Do yourself a favor and listen to Ralph talk about this team – she will have you ready to run through a wall with her in minutes. 

These Commodores are headed somewhere.

Speaking of heading somewhere, Ryanne Allen was named SEC Freshman of the Week on Feb. 14 for the second time this season. Allen put up 12 points and recorded 6 rebounds against Arkansas. She also hit two threes against Tennessee, meaning that she has connected on multiple shots from downtown in four of her last five games. It’s important to remember that there is some impressive young talent on this team — Allen, Washington, Iyana Moore (when she returns from injury), Jada Brown and Bella LaChance are all underclassmen and can serve as a strong nucleus for this team going forward.

The next five

I’m not going to pretend that I know the five-year plan for this squad. I don’t even know if Ralph quite knows. What I do know, though, is that Vanderbilt will have two more solid chances to prove that they are moving in the right direction.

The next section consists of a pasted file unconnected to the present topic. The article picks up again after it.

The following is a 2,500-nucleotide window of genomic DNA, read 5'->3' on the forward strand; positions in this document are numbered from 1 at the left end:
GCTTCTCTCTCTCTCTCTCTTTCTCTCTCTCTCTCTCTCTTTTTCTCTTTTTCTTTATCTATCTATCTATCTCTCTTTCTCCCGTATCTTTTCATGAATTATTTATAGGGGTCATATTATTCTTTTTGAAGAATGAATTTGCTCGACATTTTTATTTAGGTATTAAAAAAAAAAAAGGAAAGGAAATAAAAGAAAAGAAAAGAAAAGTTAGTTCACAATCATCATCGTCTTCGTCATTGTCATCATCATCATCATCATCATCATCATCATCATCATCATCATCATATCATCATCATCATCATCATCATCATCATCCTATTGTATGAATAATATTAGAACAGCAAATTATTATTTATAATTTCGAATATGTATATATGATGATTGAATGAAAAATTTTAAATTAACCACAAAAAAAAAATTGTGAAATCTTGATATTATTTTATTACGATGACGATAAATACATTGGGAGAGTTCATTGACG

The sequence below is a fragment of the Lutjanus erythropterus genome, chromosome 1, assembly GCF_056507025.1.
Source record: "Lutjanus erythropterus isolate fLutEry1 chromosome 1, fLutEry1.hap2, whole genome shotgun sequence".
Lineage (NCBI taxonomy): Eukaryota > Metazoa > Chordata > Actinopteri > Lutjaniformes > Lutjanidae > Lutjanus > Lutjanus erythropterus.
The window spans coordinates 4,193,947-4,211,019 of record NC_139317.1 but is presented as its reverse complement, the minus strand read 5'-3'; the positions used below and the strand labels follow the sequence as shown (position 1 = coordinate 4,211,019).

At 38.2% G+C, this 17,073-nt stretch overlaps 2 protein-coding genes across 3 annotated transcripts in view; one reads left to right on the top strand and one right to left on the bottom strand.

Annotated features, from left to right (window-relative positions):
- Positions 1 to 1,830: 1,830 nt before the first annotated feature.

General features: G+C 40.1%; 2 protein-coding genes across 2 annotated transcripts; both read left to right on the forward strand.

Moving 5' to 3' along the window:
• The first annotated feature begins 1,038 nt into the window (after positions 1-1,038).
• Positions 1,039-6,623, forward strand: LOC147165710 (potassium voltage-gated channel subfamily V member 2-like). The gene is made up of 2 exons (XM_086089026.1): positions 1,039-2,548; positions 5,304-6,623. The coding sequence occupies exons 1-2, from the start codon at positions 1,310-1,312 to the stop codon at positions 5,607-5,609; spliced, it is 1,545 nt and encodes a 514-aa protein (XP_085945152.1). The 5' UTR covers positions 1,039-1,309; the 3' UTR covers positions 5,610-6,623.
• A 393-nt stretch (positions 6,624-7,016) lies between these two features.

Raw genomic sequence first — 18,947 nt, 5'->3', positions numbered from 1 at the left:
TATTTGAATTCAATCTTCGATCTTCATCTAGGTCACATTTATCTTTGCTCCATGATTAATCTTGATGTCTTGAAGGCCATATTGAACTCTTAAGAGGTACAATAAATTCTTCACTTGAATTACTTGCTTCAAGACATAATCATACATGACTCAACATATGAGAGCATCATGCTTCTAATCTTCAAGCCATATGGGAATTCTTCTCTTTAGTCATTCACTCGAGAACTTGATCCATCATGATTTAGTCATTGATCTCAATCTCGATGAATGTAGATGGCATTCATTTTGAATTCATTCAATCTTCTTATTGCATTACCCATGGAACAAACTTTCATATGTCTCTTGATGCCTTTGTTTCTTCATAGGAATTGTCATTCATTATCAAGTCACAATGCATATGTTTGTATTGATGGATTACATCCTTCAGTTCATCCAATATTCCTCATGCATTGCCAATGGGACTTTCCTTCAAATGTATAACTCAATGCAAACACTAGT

They will play both the team directly behind them in the SEC standings — Kentucky (10-14) – and the team directly in front — Auburn (13-11). These are both very winnable games for Ralph and Co. Victory is feasible if the Commodores can stay poised and get significant contributions from their veteran leaders and emerging nucleus of youth. Most importantly, if they can avoid shooting themselves out of these games early, Vanderbilt can conclude this season with hope for the future at an all-time high.